It's probably stretching a point to suggest that the current 2-Tone revival says as much about our present social corrosion as any learned sociological treatise; though certainly, the last time blue-eyed ska bands were this popular, the country was riven with inner-city riots and being bled dry by complete bankers. Sound familiar?
But while the gloss may have been taken off the Specials comeback by the non-involvement of Jerry Dammers, the return of Madness lacks no such lustre. After 2005's insipid Dangermen Sessions set of reggae covers, even the one-time nutty boys themselves accepted that, to all intents and purposes, the game was up.
Which just makes the success of The Liberty of Norton Folgate all the more extraordinary. A concept album about London town might seem no great surprise, but the aplomb and intelligence with which it's been executed may surprise those who have taken the band's "tasty geezers" image as their actual character. The album derives its title, and its 10-minute title-track suite, from a short stretch of Bishopsgate in east London which until 1900 was administered by the inhabitants rather than the surrounding boroughs, accordingly attracting a populace of rogues and artists.
For Madness, it clearly represents the essence of the freewheeling Cockney spirit sketched out in the album's 14 songs: as they claim in between the blizzard of namechecked locations in the opening "We Are London", anything is possible "if we all live together as one big family". And so it proves, across the capital, from the Kentish Town celebrated in typical jaunty good-time style in "NW5", to the Chelsea Mews equivalent of a bedsitter vignette retailed in "Mk II" (a Jag, rather than a Cortina). "Sugar and Spice" is especially well-wrought, a Squeeze-style short story of youthful romance, marriage, and inevitable disillusion set to piano and reedy organ: "Sugar and spice/ Everything was so nice/ Now it's just not the same/ It's bitterness and pain". Similar territory is covered in the haunting "That Close" and "On the Town", about a relationship past its snog-by date; while elsewhere "Idiot Child", "Rainbows" and "Forever Young" chart the progress of scallywag kids, the latter pithily summarising youth as "paradise lost and innocence gone".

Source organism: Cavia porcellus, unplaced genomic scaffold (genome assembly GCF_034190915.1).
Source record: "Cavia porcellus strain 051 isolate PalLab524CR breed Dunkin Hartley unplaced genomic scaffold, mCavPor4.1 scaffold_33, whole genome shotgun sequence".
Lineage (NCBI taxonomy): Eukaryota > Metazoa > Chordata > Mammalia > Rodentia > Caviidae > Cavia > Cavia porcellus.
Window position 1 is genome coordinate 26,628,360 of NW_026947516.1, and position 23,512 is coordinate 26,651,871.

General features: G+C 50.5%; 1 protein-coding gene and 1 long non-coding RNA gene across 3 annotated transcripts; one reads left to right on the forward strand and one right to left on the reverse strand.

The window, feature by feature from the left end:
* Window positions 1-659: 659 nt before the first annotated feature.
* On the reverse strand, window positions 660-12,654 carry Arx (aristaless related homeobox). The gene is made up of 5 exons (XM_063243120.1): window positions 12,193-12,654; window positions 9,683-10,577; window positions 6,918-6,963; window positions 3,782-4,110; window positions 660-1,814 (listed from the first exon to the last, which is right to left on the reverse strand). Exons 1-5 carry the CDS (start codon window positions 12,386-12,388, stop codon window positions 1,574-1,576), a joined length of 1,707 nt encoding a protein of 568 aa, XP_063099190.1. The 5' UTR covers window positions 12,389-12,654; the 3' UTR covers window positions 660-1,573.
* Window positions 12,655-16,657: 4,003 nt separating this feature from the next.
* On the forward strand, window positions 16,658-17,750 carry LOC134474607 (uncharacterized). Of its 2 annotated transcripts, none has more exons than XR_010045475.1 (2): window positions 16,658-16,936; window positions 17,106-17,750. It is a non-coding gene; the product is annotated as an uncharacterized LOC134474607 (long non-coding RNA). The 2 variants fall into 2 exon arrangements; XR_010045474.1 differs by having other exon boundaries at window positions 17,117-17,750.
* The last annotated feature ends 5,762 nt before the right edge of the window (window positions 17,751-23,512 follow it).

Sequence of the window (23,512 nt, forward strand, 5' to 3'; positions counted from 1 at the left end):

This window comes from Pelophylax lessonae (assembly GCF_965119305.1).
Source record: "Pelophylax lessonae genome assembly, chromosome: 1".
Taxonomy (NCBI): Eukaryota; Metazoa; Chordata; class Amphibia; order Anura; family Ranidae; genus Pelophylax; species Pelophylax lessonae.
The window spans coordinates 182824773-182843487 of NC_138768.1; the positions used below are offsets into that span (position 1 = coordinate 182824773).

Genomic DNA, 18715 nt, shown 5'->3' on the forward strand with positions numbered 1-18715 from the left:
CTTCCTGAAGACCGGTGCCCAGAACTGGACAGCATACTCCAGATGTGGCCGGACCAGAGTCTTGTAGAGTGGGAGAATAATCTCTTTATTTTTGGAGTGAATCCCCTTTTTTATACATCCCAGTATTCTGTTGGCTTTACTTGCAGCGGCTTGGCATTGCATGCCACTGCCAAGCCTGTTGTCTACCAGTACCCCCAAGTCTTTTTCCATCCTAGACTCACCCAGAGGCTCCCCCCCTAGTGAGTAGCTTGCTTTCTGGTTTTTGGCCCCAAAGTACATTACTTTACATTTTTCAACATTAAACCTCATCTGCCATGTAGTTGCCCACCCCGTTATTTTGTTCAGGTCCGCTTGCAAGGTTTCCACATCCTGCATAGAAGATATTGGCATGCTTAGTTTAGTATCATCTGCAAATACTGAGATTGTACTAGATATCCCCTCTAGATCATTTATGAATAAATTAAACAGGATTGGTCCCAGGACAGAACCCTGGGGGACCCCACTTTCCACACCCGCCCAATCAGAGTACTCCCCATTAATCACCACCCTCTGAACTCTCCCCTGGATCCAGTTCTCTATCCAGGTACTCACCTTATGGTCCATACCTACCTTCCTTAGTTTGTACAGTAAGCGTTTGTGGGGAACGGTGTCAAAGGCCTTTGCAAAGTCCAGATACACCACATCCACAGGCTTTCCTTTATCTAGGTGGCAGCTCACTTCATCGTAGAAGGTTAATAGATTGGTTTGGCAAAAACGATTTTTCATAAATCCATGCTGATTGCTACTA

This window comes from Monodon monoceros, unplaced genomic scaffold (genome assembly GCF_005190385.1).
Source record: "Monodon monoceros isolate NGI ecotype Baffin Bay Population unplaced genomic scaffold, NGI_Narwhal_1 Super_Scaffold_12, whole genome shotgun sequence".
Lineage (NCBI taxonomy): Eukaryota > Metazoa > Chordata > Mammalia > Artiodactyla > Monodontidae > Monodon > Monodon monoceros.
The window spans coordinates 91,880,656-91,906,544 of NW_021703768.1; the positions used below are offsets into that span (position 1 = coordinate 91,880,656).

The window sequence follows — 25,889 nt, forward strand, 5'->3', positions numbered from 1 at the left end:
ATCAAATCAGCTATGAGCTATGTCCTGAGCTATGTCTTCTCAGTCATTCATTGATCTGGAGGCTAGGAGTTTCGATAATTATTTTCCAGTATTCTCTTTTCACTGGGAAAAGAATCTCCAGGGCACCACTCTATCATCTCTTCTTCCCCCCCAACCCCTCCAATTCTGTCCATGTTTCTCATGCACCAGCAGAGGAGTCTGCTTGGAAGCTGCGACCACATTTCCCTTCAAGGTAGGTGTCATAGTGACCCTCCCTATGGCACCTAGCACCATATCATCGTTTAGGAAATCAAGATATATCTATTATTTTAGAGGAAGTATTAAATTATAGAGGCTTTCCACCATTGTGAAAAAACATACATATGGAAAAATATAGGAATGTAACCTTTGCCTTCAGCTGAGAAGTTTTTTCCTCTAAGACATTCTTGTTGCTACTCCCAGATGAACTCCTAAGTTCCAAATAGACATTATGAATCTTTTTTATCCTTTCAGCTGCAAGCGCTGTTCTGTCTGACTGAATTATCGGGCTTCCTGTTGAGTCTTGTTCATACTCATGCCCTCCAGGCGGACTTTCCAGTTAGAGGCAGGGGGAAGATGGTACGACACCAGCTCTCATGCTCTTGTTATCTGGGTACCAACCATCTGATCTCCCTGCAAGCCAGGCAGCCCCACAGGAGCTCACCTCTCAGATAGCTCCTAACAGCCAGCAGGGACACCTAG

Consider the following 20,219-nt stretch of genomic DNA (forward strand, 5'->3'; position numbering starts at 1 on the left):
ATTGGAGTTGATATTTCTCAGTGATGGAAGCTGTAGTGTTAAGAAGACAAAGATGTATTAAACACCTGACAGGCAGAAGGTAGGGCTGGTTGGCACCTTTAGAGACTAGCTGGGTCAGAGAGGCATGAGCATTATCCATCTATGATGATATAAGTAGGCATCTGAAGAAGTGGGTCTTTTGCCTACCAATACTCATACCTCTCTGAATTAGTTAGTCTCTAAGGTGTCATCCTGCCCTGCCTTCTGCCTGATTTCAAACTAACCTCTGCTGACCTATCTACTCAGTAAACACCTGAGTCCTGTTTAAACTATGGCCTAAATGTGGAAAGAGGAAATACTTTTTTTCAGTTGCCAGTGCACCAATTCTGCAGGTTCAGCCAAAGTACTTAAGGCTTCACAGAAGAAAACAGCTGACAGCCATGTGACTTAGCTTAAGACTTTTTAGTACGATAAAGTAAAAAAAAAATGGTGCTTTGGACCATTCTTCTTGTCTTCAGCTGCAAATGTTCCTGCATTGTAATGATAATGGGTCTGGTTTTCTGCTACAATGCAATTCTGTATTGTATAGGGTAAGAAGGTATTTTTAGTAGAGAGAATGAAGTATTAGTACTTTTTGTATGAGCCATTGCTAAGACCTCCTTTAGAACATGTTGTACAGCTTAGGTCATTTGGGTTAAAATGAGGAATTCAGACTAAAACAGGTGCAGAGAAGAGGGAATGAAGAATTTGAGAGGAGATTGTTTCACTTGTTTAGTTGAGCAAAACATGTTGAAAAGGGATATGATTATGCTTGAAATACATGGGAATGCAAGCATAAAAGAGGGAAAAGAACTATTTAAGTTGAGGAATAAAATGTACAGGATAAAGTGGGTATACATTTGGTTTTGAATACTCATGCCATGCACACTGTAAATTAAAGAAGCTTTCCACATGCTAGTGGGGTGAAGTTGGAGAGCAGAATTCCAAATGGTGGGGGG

Musically, it may be the band's most successful work, their ambition summarised both in the morphing movements of the title track, and in the way that the "Clerkenwell Polka" transforms from tuba-driven oompah band into a sort of double-time Balkan/ Dixieland knees-up, without straying too close to Chas and Dave country.
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